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The More You Will It, The Better Your Chances: An Inspirational Story For Writers

Categories: Chuck Sambuchino's Guide to Literary Agents Blog, Guest Columns, Inspiration, Short Stories, What's New.

GIVEAWAY: Eliot is excited to give away a free copy of his collection to a random commenter. Comment within 2 weeks; winners must live in Canada/US to receive the book by mail. You can win a blog contest even if you’ve won before. (Update: Jarika won.)

 

      

Guest column by author Eliot Treichel. Life’s private reflections,
big and small, shape and define the characters in Eliot’s debut
short story collection, CLOSE IS FINE. Originally from Wisconsin,
Eliot now lives in Eugene, Oregon, where he teaches writing at
Lane Community College. His work has appeared in Narrative,
Beloit Fiction Journal, CutBank, Passages North, Southern Indiana
Review, as well as Canoe & Kayak and Paddler magazines.
For more of his work, or to contact him, visit www.eliottreichel.com.

 

 

AN INSPIRATIONAL STORY FOR WRITERS: “THE THING THAT GOES THERE”

My shift began at 7 a.m., three hours before the library opened to the general public. Seven was early for me, and I usually arrived at work about one minute to seven—or right at seven, or about one minute after seven—something that began to earn me gentle, half-hearted reprimands from my supervisors.

We were a skeleton crew in the mornings. If I was scheduled to work the sorter—which is what we called the immense machine that processed almost all of the returned library materials—I had to snap right to it, however groggy and dragging and still-in-dream-mode I felt. We were assigned to the sorter in pairs, and it was against policy to operate the machine alone, so as soon as I kicked my backpack and jacket into my locker, my partner would ask if I was ready, to which I would give an affirmative groan.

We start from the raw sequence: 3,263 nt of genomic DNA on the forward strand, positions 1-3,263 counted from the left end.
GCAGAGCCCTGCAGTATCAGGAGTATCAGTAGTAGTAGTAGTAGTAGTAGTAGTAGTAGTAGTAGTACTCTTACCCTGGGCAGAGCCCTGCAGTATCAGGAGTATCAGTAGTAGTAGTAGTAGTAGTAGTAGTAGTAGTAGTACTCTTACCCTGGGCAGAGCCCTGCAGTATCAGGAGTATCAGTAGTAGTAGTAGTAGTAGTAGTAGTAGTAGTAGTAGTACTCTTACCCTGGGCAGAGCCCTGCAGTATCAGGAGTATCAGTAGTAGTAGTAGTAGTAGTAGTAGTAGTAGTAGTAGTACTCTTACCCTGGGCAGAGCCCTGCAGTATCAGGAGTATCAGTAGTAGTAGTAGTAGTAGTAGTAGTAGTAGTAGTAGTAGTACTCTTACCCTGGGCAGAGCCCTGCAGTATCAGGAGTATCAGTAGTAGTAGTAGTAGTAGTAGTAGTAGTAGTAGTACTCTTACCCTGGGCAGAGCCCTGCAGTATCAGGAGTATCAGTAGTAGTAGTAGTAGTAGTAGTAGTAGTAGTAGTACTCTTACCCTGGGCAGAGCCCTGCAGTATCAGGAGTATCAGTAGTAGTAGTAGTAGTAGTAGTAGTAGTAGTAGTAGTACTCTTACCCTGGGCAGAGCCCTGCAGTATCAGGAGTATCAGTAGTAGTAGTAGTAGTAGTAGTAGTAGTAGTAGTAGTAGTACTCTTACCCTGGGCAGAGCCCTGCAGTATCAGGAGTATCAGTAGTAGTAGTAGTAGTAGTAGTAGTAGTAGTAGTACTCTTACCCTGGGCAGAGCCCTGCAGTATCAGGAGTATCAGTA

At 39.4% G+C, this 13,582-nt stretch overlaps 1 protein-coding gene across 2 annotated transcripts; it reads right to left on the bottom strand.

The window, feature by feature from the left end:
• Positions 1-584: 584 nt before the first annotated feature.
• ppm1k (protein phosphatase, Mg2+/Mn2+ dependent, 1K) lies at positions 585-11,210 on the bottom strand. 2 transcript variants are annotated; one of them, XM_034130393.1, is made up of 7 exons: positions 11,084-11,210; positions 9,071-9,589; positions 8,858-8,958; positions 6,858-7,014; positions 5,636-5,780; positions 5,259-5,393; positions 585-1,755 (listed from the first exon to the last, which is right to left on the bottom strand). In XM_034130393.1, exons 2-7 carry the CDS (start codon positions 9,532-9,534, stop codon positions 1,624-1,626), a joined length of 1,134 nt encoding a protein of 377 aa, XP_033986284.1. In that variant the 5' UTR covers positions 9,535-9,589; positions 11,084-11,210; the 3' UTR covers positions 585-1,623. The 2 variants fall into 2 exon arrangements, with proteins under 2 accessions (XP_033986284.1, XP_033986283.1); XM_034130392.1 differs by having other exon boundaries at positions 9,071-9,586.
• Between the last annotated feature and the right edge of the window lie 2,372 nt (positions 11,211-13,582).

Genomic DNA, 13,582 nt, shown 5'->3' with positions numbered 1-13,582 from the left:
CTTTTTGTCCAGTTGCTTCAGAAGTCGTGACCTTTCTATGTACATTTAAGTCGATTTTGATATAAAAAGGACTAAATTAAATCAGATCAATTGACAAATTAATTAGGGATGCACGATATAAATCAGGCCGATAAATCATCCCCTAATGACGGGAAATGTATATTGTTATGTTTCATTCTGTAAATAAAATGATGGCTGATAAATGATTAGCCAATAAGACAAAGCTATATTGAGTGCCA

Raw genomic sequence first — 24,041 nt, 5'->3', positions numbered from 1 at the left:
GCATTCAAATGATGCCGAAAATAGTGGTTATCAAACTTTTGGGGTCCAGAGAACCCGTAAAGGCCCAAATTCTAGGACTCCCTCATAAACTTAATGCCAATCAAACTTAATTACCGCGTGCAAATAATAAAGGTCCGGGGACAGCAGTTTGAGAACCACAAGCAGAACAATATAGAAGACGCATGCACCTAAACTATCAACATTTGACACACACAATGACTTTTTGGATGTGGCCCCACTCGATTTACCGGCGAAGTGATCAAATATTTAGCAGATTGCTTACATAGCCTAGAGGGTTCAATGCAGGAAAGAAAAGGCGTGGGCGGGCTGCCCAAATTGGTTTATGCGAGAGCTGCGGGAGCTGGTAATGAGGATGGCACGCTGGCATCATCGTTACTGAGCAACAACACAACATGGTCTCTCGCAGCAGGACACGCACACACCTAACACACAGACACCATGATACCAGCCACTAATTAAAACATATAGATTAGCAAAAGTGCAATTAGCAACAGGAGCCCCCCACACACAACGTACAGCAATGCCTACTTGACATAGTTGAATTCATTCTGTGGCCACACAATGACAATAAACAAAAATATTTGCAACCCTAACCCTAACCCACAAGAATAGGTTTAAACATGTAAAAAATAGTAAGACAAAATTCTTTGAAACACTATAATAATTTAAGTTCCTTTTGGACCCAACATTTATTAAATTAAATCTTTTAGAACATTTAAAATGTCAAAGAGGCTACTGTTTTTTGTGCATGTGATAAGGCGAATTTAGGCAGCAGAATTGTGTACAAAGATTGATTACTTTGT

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Then, depending on who was closest to the main computer, one of us would awkwardly call out “running” and double-click the start icon. With a clunk and clang, the sorter would come to life, and the books, and CDs, and DVDs would all start zipping down the conveyor belt—not unlike the flood of chocolates in that famous scene from “I Love Lucy.” Once the returns had dumped into the appropriate bins, my partner and I would fine sort them as quickly and accurately as possible.

If I wasn’t assigned to the sorter, that meant I was on shelving. In that case, I would grab a cart of books, all of which had previously been dealt with at the sorter, and head off to the appropriate section of the library to put them away. We were supposed to just take whichever cart was next in the queue, but most of us cherry-picked in some way—maybe to skip an area that was chronically messy, or maybe to avoid a cart of picture books, which were a particular destroyer of the lower back.

In the mornings, empty, the library had a different aura. The high ceiling and tall stained-glass windows felt churchlike. With no one around, there was a stillness and quiet that clarified just how active and noisy the building was during the day. I found it difficult—especially on rainy, winter mornings—to resist leafing through the books on my cart, or to stop myself from pulling books off the shelves, titles I’d never noticed before, and just start reading.

I liked the third floor best. The third floor was fiction. At the time, in addition to my library gig, I was also working on my story collection, CLOSE IS FINE. Proximity, order, place—these were the ideas circulating within me.

Though the practice had stopped years ago, the library once labeled short story collections with little red-and-white stickers that said, fittingly, Short Stories. Anytime I spotted one—whether I was on my cart, or in the stacks, or even working the sorter—I’d make sure to survey the collection it was attached to, and if I couldn’t look at it then, I’d make sure to set it aside so I could study it later. Often, there was a sense of serendipity with these books, as if they knew what had been troubling my mind and had come to find me.

I did this one other thing on the third floor. I’d always make a detour to the spot where Close Is Fine would go if it ever found publication, which in this case was right between John Treherne’s The Walk to Acorn Bridge and Hans-Ulrich Treichel’s Leaving Sardinia. When I got there, I’d reach up and wedge my hand in and make an opening. I’d step back and let my eyes go a little crossed, and I’d force myself to see it: the title running down the spine, with the Cutter, the label on which the call letters were printed, at the bottom.